Peacekeeper Profile: Adnan Al-Sinawi
Adnan Al-Sinawi has served in numerous UN peace operations including Afghanistan, Sudan and Iraq since he joined the Organization in 2001. Originally from Iraq, he is currently based in Nicosia where he leads application support for UNFICYP’s Field Technology Services Unit. In this short interview, Adnan tells us why, despite all the challenges it entails, peacekeeping continues to be a relevant and fulfilling career choice for him.
Q: Tell us a bit about your work with UNFICYP.
At UNFICYP, I supervise colleagues within the Application Support Unit. This is a critical function because my team handles any problem that may arise with end users of the various IT applications in the Mission. What we do every day as a team is guarantee that colleagues within the Mission can perform their duties without any major technical issues. It is a demanding role requiring a unique combination of technical know-how as well as people skills.
Q: What, do you feel, are some of your biggest achievements in your career with UN peacekeeping?
I have come across people who think that working in the tech sector is somehow separated from the substantive work done by the United Nations across the world. However, in UN peace operations, especially deep field missions, we work extremely closely across all three components – civilian, military and police – to ensure that the Mission is a step closer to fulfilling its mandated aims.
In this regard, most of my professional achievements center around developing IT-based tools that contribute to maximizing efficiency in field locations. For example, I rolled out an application that enabled more than 6,000 military personnel to be deployed in merely five days to remote locations across West Darfur, Sudan. I’ve created similar, cost-effective interfaces that have helped missions demonstrate greater financial accountability.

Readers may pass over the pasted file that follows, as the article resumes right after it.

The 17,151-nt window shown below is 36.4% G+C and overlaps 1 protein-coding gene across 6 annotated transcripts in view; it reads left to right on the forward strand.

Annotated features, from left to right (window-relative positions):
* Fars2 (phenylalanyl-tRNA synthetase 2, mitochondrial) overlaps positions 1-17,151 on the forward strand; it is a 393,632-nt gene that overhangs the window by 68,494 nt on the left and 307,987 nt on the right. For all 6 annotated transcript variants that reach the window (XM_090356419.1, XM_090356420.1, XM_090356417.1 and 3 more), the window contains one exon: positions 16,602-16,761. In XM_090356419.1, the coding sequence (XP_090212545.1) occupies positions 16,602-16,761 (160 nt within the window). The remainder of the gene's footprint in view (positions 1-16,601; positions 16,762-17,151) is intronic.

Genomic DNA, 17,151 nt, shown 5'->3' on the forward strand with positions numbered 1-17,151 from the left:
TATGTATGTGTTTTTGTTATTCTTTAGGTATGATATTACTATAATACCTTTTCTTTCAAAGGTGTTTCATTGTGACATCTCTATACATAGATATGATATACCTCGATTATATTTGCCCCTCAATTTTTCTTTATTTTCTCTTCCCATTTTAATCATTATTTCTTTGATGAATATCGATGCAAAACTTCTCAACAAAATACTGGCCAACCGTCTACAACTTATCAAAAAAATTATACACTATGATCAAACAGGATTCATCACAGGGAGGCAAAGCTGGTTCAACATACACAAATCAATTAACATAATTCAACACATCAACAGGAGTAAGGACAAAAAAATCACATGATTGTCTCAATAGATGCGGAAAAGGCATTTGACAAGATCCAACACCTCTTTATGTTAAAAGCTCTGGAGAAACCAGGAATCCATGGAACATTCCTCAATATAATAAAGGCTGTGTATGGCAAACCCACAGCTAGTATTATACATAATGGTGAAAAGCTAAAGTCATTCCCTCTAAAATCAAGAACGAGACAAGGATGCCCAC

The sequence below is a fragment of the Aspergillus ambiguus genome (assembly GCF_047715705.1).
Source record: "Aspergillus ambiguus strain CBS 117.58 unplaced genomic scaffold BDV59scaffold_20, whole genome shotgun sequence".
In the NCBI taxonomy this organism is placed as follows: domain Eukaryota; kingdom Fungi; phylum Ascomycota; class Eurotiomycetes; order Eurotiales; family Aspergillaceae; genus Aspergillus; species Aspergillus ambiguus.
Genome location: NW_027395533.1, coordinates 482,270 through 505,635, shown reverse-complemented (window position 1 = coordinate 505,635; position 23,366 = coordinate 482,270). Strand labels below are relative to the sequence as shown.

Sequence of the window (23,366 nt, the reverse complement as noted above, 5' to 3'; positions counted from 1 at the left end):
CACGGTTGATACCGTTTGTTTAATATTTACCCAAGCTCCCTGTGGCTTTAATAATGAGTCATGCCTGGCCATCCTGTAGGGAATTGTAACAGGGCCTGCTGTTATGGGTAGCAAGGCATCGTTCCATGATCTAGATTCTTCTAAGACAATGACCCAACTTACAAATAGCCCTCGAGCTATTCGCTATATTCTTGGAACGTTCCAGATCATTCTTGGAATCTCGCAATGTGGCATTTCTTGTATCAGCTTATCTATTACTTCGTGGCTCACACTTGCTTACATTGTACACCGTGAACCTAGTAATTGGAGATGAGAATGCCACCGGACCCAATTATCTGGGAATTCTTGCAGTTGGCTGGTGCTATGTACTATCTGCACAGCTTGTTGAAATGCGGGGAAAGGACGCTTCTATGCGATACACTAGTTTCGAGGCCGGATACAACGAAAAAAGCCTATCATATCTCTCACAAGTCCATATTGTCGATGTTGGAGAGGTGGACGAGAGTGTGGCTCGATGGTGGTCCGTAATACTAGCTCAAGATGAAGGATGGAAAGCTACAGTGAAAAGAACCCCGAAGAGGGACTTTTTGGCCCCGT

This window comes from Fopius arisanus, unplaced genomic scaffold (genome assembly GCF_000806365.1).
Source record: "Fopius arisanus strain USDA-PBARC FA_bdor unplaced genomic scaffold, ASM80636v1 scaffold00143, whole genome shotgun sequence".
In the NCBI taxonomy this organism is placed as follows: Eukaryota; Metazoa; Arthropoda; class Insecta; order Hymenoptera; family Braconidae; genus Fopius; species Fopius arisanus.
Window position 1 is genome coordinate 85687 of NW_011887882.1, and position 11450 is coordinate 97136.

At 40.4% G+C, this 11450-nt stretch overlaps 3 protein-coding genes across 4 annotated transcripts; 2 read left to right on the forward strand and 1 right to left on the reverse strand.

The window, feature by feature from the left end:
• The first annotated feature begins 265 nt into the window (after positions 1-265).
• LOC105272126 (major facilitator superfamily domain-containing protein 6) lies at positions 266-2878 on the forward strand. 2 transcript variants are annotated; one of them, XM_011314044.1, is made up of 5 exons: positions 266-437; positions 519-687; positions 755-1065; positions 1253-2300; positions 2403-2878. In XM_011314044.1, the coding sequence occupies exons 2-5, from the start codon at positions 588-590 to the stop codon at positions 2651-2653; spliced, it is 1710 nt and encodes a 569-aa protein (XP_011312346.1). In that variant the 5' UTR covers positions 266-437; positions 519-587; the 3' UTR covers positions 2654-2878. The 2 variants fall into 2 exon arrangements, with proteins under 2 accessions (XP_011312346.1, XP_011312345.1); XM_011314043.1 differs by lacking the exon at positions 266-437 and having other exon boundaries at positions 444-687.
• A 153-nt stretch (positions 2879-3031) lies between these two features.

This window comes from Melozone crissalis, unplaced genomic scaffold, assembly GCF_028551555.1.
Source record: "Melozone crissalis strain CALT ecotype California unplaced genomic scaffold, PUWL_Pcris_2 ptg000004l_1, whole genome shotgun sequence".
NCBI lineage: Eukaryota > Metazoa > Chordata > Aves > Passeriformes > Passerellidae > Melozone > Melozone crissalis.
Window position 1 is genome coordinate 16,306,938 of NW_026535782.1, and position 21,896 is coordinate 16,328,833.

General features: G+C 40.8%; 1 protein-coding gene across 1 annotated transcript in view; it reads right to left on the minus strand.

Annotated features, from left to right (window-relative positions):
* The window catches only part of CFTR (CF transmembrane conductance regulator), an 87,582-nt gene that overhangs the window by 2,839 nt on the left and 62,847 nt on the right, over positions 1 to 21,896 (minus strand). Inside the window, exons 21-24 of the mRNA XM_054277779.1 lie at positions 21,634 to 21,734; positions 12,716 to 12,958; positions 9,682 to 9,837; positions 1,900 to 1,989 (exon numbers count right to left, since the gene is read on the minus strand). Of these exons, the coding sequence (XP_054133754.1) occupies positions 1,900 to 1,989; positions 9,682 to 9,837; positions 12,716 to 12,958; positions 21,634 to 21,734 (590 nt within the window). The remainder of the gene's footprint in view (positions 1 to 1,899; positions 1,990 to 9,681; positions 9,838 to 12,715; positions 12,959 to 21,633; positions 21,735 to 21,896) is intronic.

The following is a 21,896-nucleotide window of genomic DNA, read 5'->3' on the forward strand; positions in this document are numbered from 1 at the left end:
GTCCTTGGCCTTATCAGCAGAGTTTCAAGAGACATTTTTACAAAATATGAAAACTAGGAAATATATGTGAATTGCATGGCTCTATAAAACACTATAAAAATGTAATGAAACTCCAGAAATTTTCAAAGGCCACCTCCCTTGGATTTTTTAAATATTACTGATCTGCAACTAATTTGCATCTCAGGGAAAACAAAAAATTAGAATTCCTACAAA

Personally, having survived the attack on the UN headquarters in Baghdad which killed and injured dozens of my colleagues, I reported in to work as soon as I was medically cleared. I consider this one of my biggest accomplishments because, I believe, it was the most impactful way for me as an individual staff member to send a clear message to the perpetrators that the UN won’t give up its quest to bring succor to vulnerable populations…it never gives up.
Q: Could you tell us a bit about the challenges faced and sacrifices made by peacekeepers across the globe?
In my opinion, working for long periods time away from family, friends, and loved ones for a long time is the biggest challenge peacekeepers face every day. The enforced distance can negatively influence both individual peacekeepers and their families. While advances in communication technology and the Organization’s leave policies for staff members serving in difficult locations ameliorate separations to a large extent, it remains difficult.
Q: Would you encourage more people to join peace operations worldwide? If yes, why?
Most definitely yes because it helps bridge cultural differences. Working in different duty stations with peacekeepers from multicultural backgrounds is a wonderful way to accept and appreciate difference of opinions and beliefs, converting such differences into opportunities rather than crises. I can say it has been one of the most rewarding experiences of my life.